The Discomfort of Being “In-Between”

Rock Wall Climber

Last year I set a New Year’s resolution to try something new each month. My first experience was to climb a rock wall. A close, childhood friend, Jude, agreed to share the adventure. Two things surprised me: the amount of trust I had to have in my climbing partner (a.k.a. Belay) and my physical response to the fear of falling from the wall. I was literally tethered to my friend Jude, who had control over the amount of rope I was given in order to climb and was my only support when I was ready to return to earth. On my first climb, not wanting to go forward or backward while clinging to the wall, my palms sweat and my legs became like jelly. My body was literally failing me. “Take” I commanded Jude as I had been instructed, requesting that all slack be removed from the rope awaiting her instruction to release my grip and “fall away.”

Having let go of the wall I was suspended mid-air hanging/sitting in my harness and I felt strangely relieved. It was trying to hold on that had gotten me. It was the knowing I couldn’t go back the way I had come, but I couldn’t go forward either--didn’t have the strength, was so afraid that my body wouldn’t let me move forward in that moment. “Falling away” meant release. A break, a hope that soon I would be on solid ground.

Conflict throws us all into this in-between place of unknowing. If a person initiates the conflict, they generally have a sense of unhappiness with where they are and may even have a vision for where they want to go, but they are left to trust the other person and how they might respond or not respond. Worse is the person who finds themselves in the midst of conflict they didn’t see coming. They are struggling to understand what is happening and are often clinging to where they were and the sense of reality they had been living in before this conflict erupted.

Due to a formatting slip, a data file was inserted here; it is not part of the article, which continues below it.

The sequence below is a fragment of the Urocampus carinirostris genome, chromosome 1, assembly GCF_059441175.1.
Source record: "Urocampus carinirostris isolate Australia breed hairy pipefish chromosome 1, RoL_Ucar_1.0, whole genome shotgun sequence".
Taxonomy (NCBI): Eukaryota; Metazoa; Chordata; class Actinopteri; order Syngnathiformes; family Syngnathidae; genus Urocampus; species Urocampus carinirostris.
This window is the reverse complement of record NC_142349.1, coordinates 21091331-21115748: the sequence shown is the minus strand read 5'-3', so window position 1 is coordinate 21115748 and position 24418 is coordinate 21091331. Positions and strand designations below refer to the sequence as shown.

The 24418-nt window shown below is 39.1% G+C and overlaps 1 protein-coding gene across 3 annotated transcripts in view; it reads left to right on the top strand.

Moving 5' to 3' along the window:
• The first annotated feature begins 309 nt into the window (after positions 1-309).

In the midst of conflict, it is common for both people to have a host of feelings and physical reactions. A sense of weakness, confusion, anger, or fear are all common. Bodies flush, sweat, shake, teeth clench, voices rise, tears flow.

As professionals who assist people in conflict, we can offer them help through this difficult time. Jude encouraged me, let me know she was there to support me, and offered me a hand when I hit the ground. Letting people know we understand how uncomfortable it is to be in the in-between place--a place of knowing life is changing, but not knowing exactly what it will look like--is a form of verbal empathy. By reflecting their words and the emotions back to them, we are offering validation and support in working through conflict. We can hand a sense of control back to the parties by encouraging them to take good care of themselves in this challenging time, by reminding them they can decide when to meet, when to take a break, or when to end for the day.

I climbed again that day, but never experienced the same intensity of feeling. I knew what to expect, I knew I could stop where I felt comfortable, and I had regained a sense of control. It takes courage for people to work through conflict and it is important to offer the support and encouragement they need to work through the fear and anxiety they often face as they regain a sense of personal control.